Fish and Wildlife Foundation of Florida
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endangered bird

Florida’s most endangered bird receives critical support

Tallahassee, FL (April 21, 2020) – The nonprofit Fish & Wildlife Foundation of Florida announced a $140,000 grant to prevent extinction of North America’s – and Florida’s — most endangered bird, the Florida grasshopper sparrow.

No more than 30 nesting pairs of sparrows remain in the wild, according to federal and state biologists. This represents a precipitous drop from as recently as 20 years ago. The long-term decline is largely due to degradation and destruction of the sparrow’s dry prairie habitat in central Florida. As their numbers have fallen, the sparrow population overall has become increasingly vulnerable to predation by skunks, snakes, raccoons and other animals, and seasonal flooding from heavy rains.

“Every nest counts,” said Foundation President and CEO Andrew Walker. “Anything we can do to help each pair nest successfully is one more ounce of hope for the bird’s future.”

Breeding sparrows in captivity is a critical part of a multi-faceted strategy for preventing their extinction. The Foundation’s $140,000 to the Fish and Wildlife Conservation Commission (FWC) will be used at White Oak Conservation Foundation in Yulee to breed young birds in captivity that can be released into the wild.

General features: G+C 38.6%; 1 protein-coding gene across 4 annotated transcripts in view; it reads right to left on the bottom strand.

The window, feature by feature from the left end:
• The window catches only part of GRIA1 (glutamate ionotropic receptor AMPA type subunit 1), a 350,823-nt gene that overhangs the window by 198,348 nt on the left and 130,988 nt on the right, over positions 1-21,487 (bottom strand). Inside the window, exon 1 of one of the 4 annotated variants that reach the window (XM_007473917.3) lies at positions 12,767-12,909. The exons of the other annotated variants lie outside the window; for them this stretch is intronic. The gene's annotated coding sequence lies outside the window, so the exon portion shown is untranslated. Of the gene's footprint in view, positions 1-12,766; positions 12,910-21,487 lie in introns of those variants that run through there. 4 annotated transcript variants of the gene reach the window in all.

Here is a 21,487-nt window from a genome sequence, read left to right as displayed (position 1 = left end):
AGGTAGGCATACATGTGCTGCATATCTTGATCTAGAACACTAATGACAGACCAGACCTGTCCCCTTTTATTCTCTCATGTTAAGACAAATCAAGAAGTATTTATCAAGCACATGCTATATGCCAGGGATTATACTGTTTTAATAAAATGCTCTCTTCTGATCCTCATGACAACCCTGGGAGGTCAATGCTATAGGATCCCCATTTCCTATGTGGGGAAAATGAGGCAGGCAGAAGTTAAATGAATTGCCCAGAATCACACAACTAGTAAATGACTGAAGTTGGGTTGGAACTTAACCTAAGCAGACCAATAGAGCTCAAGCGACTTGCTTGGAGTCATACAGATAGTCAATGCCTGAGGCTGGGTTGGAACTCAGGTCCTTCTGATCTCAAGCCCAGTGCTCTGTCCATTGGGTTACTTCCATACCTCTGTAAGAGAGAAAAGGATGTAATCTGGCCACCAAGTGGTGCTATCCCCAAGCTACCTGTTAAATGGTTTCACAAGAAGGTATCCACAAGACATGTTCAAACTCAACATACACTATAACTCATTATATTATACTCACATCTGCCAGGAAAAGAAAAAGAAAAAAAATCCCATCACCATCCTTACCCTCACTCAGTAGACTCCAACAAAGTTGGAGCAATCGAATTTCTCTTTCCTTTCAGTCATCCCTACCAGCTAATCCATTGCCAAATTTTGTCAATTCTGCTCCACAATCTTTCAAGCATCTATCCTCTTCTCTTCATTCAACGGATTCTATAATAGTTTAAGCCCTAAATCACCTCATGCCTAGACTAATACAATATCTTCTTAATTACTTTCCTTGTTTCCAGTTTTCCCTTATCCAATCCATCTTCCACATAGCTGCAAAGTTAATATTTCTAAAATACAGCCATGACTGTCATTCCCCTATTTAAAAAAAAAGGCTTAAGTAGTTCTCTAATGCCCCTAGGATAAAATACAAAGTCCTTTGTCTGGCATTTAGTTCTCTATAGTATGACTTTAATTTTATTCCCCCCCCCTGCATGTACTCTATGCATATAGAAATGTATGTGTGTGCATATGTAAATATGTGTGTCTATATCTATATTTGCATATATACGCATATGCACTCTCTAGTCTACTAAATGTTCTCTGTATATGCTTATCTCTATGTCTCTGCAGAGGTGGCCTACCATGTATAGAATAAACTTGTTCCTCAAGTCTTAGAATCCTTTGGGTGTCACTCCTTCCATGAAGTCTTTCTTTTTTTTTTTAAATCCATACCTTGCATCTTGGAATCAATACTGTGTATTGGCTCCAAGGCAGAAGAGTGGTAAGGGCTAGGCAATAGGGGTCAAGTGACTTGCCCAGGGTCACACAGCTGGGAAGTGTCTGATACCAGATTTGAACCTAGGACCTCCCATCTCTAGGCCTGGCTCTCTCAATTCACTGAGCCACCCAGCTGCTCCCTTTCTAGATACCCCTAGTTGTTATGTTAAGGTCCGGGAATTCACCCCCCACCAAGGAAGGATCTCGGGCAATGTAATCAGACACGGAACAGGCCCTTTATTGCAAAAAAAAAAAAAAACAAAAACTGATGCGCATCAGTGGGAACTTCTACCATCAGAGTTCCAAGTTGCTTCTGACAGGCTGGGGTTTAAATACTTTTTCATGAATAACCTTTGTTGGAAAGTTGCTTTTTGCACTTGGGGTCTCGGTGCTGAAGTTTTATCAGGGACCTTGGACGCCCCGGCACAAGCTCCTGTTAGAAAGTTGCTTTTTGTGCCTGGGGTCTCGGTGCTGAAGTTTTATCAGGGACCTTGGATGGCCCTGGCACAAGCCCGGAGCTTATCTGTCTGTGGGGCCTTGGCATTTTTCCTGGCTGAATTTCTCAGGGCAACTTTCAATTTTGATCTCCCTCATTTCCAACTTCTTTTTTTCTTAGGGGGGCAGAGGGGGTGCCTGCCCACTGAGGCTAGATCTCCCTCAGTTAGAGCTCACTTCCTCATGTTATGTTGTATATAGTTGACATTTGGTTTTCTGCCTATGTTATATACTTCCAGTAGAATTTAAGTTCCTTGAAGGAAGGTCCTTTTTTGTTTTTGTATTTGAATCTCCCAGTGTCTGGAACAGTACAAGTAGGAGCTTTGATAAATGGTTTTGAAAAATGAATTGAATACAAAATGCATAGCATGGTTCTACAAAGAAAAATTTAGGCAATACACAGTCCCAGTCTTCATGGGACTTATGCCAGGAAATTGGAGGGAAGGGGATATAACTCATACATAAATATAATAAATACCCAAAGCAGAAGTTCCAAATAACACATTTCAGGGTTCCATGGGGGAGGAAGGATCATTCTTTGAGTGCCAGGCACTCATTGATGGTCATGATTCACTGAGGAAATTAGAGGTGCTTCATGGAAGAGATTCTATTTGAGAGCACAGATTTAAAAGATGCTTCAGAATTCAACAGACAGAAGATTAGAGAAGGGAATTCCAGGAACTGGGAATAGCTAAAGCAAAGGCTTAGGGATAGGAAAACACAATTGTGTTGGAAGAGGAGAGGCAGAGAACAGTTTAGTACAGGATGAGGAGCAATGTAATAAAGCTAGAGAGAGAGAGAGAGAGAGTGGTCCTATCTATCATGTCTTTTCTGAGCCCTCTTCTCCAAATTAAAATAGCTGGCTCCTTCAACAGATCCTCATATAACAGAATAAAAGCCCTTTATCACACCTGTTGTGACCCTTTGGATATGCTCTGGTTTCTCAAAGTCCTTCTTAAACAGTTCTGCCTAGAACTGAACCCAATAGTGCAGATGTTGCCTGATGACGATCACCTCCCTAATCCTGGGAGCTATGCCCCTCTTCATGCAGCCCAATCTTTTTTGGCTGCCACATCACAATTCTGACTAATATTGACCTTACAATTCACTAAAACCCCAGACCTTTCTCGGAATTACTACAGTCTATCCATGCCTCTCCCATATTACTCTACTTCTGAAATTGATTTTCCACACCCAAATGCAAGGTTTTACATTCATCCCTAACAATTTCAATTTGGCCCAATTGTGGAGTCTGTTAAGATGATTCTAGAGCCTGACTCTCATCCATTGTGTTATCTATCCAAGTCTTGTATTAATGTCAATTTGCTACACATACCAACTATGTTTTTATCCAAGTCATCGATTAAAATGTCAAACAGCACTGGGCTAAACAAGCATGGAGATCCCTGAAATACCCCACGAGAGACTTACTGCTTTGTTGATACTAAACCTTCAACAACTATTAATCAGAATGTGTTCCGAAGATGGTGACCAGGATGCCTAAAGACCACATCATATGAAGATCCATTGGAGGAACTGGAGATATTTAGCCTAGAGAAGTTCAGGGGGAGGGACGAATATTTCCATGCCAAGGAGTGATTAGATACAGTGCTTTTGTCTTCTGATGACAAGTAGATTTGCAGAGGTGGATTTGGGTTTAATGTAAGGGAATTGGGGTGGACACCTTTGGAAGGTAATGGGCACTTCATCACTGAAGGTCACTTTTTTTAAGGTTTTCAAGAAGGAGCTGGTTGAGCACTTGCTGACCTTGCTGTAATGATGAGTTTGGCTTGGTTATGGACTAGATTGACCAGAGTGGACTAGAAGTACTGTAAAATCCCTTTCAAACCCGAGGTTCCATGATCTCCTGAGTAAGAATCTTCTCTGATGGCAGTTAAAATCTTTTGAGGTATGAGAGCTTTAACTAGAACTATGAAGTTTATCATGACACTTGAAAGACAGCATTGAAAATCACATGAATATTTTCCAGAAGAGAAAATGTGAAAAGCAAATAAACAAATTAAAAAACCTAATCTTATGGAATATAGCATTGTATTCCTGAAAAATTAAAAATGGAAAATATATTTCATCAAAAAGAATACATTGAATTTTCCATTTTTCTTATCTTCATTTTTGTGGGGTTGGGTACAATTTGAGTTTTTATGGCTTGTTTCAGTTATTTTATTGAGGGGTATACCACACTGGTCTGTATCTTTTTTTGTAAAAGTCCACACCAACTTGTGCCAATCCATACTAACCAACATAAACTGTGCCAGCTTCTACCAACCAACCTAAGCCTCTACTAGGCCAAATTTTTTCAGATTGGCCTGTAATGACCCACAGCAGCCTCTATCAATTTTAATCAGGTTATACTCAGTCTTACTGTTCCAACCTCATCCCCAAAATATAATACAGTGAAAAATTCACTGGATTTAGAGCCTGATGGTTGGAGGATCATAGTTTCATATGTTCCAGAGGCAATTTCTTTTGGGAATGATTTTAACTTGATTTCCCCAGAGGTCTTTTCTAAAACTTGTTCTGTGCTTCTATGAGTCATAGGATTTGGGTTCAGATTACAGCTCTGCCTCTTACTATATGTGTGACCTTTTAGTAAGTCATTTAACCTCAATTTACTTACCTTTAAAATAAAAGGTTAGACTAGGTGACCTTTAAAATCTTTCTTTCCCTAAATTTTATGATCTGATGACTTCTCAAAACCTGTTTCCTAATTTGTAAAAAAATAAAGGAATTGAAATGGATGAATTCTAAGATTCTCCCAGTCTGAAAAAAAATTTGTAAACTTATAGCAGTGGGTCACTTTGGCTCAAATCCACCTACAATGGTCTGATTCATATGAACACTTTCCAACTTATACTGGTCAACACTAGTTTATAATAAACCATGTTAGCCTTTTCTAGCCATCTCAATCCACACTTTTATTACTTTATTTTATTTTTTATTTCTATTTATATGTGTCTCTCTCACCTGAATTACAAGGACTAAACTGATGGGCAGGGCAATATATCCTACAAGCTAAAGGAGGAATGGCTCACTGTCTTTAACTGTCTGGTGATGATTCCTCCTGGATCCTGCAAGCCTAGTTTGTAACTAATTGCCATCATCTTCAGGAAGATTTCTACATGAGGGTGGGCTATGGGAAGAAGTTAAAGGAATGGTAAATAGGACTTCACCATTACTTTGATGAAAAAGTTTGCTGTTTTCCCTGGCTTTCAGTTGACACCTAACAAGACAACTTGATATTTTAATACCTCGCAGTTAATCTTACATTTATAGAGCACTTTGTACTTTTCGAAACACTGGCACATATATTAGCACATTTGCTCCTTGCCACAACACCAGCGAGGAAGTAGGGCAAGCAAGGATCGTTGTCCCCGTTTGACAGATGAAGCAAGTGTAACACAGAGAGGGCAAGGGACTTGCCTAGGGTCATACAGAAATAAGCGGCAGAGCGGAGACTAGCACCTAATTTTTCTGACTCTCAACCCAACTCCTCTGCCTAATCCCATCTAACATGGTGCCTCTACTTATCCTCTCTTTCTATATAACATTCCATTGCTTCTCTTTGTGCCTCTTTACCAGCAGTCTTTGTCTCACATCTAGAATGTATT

Similar Foundation grants totaling $215,000 in 2019 allowed White Oak to hatch and rear 129 juvenile birds. 105 birds were released last summer on public conservation lands south of Orlando. Another 40 birds were released this winter. These birds were too young to mate and nest in 2019, but hopes are running high that they’ll begin breeding later this spring. Researchers already have started observing released birds, with 19 re-sighted so far, and we are expecting to re-sight more released birds this summer as the breeding season for the sparrow progresses.

“We are passionate about rescuing the Florida grasshopper sparrow from the brink of extinction,” said Walker. “Conserving Florida’s most vulnerable wildlife populations is one of our highest priorities. We are grateful to our many donors who make it possible for us to support the work of White Oak Conservation, the FWC and the U.S. Fish and Wildlife Service.”

The grant was approved by the Foundation’s board of directors at their March meeting. Funds come from the Conserve Wildlife Florida license plate, which displays the image of a Florida black bear. Twenty-five dollars from each purchase of the “bear tag” supports the conservation of Florida’s rare species and other nongame wildlife. The Foundation is in the process of updating the license plate’s design.

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